Javier Sánchez Díaz
MexicoFellow since 1989

Javier Sanchez, a leader since he was a high school student in Puebla, has been developing a model approach to safeguarding poor slum children from becoming street children. He's now beginning to develop a complementary and also somewhat novel way of organizing efficient producer groups of area parents.

#High school#Armando Migliari#Building#The Streets

The Person

Weaving through the several strands of his work is Javier's concern for communications, especially between people of widely differing background. How can he help a diverse team work well? How can he link outside teachers with their students' community and family roots? How can he build a model economic unit that both provides adequate incentives to attract top professional staff and yet evolves into a worker-controlled, egalitarian organization? How can someone of his privileged background serve effectively? These are not casual questions for Javier. They are the focus of his university thesis; they are important personal questions; and they provide a framework and depth to his institutional design experiments. The son of a highly successful industrialist and an independent-minded and socially aware mother, Javier has been a leader since his high school days in Puebla. Trained first at Mexico's leading technical university and then in philosophy, and long committed to public service, he began working intensely with the scavenger communities living at Mexico City's dump. That experience and his successful institution-building and program experiments of the last several years have given him the community-based experience he needed to complement his rich framework of questions.

The New Idea

First, Javier seeks to prevent children at risk from falling into the street. Carefully targeting buildings and families with children at risk, he has created an apparently successful series of safety nets and other supports. He first builds up a core of volunteers in the building who then form an Assembly. They take charge of minor building issues and parties, and become a guardian to backstop families in supporting children. He's also developing a series of mechanisms to tie teachers, now outsiders who don't understand their students' context, more effectively to those they serve. He and his colleagues also work directly with the children and with their families. As he has increasingly come to believe that a decent income is most families' first need, and as many of the other aspects of his program to safeguard vulnerable children from falling into the street have been demonstrated successfully, he has been rechannelling his creativity and time into an effort to launch a model modified cooperative women's garment production unit that will initially offer 30-40 jobs. He intends his model to be an alternative to both exploitative capitalism and the dead hand of bureaucracy. His vision is of a practical co-op drawing on Mexico's community traditions -- but also one with special incentives for skilled workers and managers, especially in the early years before the bulk of the workforce has been broadly cross-trained in marketing, maintenance, etc. and able to take up voting participation. In two years he expects it to absorb half his time. He hopes in the long term it and other similarly organized units will help fund his research and community work and that of others working with him.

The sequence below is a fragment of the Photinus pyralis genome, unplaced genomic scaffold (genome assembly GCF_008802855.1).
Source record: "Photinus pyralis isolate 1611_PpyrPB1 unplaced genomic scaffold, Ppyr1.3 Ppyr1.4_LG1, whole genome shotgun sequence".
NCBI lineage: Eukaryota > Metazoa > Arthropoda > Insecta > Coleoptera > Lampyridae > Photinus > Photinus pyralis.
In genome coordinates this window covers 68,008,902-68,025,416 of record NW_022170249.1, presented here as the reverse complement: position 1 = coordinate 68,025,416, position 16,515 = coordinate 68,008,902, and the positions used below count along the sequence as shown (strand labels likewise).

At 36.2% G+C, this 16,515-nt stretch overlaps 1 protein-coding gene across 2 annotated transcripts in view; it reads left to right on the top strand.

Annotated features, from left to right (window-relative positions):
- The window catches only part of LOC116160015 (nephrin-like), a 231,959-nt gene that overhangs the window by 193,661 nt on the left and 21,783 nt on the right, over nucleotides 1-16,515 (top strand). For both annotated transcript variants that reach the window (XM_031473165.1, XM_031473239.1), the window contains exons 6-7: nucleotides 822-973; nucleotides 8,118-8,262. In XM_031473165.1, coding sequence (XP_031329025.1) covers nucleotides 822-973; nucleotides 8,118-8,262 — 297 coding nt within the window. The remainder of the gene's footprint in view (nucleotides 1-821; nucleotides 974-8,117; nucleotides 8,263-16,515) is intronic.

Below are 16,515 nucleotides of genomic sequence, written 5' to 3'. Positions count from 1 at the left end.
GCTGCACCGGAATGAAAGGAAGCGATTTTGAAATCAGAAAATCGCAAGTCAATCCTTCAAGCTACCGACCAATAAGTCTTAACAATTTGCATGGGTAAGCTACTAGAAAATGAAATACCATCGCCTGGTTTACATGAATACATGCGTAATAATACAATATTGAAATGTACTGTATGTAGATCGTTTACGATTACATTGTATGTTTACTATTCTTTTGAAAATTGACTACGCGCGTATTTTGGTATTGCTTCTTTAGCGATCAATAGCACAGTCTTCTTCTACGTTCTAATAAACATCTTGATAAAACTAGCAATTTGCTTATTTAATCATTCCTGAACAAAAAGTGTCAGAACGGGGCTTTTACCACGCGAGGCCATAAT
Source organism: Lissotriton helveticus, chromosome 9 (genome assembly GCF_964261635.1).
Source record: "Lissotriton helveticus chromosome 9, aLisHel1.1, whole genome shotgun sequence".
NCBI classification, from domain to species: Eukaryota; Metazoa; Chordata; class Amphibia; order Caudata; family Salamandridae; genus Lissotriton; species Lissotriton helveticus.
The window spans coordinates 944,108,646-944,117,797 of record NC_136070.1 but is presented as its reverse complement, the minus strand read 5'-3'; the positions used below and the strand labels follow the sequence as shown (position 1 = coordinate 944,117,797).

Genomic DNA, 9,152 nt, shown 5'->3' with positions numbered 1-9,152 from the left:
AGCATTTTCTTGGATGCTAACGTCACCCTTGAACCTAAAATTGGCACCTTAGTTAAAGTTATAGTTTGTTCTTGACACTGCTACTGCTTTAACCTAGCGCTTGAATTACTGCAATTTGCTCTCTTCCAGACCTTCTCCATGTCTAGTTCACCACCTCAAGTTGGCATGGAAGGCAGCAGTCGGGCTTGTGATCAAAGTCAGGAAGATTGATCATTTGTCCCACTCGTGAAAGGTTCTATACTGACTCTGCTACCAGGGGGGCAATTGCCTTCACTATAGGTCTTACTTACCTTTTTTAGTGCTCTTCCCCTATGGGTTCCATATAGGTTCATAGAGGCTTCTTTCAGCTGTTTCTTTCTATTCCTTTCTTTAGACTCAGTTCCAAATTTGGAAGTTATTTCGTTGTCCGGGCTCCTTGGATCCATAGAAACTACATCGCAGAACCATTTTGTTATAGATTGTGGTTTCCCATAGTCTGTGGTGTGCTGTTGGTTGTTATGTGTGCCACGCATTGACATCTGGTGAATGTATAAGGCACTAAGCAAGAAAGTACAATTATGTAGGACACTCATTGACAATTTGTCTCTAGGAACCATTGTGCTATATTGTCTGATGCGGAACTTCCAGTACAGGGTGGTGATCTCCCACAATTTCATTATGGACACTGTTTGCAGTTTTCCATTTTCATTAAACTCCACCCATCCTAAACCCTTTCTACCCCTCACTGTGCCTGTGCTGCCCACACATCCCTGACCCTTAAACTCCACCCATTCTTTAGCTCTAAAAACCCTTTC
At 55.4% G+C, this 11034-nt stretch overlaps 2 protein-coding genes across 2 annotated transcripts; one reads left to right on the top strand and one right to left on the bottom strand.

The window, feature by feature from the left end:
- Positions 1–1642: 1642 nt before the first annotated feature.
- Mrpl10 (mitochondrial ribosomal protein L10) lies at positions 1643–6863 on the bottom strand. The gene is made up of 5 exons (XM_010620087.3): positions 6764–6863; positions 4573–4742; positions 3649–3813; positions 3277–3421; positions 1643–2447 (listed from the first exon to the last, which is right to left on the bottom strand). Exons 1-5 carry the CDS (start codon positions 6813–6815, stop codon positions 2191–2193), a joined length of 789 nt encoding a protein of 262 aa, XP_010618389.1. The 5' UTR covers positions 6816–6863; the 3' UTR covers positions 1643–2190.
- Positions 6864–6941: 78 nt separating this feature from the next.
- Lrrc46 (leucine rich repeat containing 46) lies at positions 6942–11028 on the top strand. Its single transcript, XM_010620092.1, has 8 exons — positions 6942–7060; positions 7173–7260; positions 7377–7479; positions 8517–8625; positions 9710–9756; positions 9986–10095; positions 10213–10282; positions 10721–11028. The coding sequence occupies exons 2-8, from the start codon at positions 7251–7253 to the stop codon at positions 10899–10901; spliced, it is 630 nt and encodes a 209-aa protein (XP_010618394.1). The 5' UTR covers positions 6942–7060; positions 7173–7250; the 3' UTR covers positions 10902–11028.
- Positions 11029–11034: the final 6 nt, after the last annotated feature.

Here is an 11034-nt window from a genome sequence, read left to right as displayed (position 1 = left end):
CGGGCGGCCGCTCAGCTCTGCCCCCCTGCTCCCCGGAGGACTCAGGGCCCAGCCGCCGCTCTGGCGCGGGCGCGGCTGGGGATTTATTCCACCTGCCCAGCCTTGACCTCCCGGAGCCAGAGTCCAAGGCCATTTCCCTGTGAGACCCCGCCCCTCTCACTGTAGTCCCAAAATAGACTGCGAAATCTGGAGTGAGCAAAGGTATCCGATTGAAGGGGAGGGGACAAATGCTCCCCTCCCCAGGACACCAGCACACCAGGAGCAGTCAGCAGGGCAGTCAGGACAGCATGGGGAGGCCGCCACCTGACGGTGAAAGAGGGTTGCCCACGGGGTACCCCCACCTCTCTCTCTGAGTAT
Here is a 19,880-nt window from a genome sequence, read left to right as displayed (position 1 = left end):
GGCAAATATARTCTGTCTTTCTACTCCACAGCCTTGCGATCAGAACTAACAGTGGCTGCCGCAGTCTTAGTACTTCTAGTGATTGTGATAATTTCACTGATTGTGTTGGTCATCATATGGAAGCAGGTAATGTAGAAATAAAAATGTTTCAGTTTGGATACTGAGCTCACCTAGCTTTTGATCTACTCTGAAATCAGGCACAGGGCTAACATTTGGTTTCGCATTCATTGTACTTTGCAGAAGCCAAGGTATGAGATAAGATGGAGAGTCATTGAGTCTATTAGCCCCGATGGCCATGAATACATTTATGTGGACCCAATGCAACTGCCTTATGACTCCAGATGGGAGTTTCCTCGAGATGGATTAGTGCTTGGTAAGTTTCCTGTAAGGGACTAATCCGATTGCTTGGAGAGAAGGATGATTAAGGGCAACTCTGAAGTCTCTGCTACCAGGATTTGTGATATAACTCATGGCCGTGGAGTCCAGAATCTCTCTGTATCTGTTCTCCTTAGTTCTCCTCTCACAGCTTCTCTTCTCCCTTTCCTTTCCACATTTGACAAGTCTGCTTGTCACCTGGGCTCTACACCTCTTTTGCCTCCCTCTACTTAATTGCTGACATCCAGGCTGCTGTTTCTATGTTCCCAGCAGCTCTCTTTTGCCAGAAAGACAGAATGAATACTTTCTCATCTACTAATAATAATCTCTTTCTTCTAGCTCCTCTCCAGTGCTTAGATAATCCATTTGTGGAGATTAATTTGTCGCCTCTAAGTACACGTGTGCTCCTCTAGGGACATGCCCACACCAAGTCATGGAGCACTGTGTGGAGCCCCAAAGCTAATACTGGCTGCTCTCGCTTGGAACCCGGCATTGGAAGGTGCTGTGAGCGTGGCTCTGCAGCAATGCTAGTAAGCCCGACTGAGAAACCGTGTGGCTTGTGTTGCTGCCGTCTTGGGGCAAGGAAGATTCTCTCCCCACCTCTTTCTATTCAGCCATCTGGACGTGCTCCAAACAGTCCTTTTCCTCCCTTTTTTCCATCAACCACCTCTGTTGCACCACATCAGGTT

The Problem

No one knows how many street children Mexico has, but the number seems to be growing rapidly. There is little doubt that children who fall into the streets often face short, grim futures. Economically marginal families often have to send their children to work in the streets. If the family is unable to care adequately for a child, few backup safety nets exist, especially in the urban barrios filled with recent rural immigrants. Nor is the child's teacher likely to be much help (even if the child is in school). Coming from a different part of the town and driven by low pay to rush from one job to the next, teachers commonly don't know their students well -- let alone the lives they live or their family and community contexts.

The Strategy

Javier begins by carefully identifying children at risk, commonly clustered in heavily populated old buildings. He then works with these children, their families, their neighbors, their teachers, and other institutions to (1) help the children develop and (2) help the adults build multiply safety nets for these children. He has honed his approach. Thus, for example, he asks the parents to give him photos of their children when they register in the program, creating a buy-in bond. He and his organization work with the parents in many different ways, ranging from job training to experimental discussions where the children are encouraged to discuss, e.g., what sort of education they'd like and why. His work in the buildings helping develop both leaders and community institutions is the key to his objective of getting adequate safety nets in place. His volunteer leaders mobilize support for such things as building maintenance and day care; they organize monthly meetings for the residents of these buildings at which residents vote on group activities and projects; and they help mediate disputes within and among families. They spot trouble quickly and engage Javier's team when needed. Javier's team is very central to his strategy. He's attracted a diverse, committed group of colleagues and is building an egalitarian organization